Rattlesnakes without rattlers?
That is what researchers have found in South Dakota where the prairie rattlesnake is the only venomous snake to be found.
Over the past couple of years, Terry Phillipp (of Reptile Gardens in Rapid City( has noticed many rattlesnakes with what he calls “curly-Q” tails. Imagine the tail on a pig, and you’ll get the idea. Phillipp says the tail muscles on these snakes have atrophied, and accordingly, can’t move the rattle. Rattlesnakes can camouflage themselves well, and, if they’re not heard, they’re likely not killed.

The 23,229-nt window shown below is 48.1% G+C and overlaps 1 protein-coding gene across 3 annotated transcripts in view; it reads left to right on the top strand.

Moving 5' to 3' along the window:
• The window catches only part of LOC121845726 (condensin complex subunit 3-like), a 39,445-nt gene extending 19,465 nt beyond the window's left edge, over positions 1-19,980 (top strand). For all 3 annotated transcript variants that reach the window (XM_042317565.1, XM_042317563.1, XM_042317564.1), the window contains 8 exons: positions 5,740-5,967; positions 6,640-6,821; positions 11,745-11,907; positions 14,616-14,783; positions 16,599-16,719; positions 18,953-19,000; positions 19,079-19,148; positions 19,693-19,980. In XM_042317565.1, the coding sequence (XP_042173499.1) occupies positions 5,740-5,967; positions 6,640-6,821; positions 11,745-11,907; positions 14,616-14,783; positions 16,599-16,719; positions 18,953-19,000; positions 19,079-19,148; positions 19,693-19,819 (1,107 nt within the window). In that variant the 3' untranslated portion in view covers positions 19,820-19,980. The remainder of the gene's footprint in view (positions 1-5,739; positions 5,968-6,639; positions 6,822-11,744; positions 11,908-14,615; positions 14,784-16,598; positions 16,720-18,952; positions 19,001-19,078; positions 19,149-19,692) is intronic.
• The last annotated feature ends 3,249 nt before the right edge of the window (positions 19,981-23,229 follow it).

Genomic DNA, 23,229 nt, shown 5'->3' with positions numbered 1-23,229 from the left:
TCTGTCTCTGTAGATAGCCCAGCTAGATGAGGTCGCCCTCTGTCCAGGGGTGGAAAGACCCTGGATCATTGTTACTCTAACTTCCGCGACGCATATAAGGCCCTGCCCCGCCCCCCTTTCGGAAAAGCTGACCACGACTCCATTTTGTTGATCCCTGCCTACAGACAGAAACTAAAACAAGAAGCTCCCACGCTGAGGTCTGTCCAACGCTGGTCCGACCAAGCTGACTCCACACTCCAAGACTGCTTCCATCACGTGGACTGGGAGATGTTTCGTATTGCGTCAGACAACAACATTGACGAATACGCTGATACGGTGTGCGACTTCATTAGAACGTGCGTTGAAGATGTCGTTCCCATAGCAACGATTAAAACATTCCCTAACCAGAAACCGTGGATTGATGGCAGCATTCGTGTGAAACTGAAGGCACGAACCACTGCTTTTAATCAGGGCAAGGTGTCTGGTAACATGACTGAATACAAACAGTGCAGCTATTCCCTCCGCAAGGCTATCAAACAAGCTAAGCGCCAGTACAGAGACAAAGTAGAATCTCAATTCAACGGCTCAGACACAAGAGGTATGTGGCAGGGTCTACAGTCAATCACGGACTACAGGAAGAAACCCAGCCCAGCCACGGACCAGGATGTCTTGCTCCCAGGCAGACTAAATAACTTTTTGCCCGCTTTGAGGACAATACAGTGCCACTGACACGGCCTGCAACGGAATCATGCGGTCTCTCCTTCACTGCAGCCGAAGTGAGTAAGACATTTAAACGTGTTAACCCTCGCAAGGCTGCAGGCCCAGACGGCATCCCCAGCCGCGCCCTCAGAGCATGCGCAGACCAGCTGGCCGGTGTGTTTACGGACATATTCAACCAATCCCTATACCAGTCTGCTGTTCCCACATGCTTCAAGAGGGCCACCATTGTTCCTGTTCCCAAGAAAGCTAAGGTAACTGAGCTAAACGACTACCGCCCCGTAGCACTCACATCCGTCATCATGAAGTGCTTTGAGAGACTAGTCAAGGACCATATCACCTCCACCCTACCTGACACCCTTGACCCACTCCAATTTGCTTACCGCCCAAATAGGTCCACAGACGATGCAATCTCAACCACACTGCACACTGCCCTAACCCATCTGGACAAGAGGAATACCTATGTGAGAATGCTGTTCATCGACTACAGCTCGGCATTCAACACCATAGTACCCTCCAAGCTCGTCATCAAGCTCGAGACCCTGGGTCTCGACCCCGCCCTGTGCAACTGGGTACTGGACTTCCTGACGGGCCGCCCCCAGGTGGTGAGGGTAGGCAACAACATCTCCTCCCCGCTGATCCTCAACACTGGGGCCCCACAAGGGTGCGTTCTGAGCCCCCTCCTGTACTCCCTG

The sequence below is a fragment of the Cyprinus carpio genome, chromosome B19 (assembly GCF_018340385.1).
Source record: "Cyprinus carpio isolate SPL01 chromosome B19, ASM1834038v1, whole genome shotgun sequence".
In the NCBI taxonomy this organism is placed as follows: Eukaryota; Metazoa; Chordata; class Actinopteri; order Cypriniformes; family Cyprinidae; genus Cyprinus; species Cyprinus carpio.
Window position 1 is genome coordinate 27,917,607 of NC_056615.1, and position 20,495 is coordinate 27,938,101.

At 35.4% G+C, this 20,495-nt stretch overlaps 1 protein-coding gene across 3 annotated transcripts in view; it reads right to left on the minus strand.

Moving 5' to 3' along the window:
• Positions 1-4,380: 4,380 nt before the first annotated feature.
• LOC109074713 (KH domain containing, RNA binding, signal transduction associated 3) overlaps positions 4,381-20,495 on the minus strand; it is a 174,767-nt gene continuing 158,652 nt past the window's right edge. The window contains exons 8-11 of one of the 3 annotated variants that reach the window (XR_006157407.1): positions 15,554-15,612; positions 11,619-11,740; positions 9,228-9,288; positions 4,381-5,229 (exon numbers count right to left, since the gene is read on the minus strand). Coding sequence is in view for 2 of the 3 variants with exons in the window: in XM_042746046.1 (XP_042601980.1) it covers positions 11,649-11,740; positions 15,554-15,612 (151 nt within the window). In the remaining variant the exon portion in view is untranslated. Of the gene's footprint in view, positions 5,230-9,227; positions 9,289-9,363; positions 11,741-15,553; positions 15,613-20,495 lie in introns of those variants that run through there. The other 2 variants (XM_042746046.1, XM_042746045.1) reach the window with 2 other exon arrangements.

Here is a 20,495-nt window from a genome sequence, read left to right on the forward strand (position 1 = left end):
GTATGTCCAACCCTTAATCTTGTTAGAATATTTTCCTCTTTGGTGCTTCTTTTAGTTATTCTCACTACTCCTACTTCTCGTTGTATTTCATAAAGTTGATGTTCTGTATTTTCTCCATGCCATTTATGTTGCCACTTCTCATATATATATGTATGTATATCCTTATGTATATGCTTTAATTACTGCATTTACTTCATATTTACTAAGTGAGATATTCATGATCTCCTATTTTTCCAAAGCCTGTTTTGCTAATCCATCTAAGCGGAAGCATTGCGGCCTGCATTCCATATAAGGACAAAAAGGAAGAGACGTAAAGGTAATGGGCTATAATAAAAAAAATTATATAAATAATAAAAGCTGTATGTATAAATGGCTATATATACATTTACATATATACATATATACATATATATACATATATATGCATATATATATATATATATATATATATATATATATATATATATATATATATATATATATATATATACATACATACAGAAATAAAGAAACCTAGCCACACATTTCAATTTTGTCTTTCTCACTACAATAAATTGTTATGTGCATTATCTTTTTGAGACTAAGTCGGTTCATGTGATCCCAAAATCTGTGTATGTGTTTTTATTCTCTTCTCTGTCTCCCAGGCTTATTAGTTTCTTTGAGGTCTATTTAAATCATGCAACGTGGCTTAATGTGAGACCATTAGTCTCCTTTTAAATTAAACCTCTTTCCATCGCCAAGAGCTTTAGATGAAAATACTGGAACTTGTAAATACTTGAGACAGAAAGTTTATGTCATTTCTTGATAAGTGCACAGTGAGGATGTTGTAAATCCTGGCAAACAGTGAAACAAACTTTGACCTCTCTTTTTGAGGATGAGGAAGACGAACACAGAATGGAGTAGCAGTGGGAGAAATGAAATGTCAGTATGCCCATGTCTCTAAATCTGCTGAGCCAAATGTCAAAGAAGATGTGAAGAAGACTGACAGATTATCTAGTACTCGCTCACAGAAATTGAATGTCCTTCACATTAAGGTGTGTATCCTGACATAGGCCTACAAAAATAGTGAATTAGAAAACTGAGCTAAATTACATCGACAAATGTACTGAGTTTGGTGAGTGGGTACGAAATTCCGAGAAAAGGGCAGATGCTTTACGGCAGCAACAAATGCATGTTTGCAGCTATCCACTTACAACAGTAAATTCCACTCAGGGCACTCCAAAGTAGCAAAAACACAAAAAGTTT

“And so the snakes that have that genetic defect—it is a genetic defect—those are the ones that are surviving,” Phillipp says. “They then reproduce, and they pass along that genetic defect to their offspring.”
Phillip’s theory is that if the rattlesnakes that announce themselves are spotted and killed, those with the defective tails are breeding and creating more snakes that can’t rattle.
It is an interesting phenomena and is the type of adaptation that makes sense. With an increasing human presence in most wild areas, encounters with rattlesnakes are increasing and most of the time that equals a dead rattler.
Chester Moore, Jr.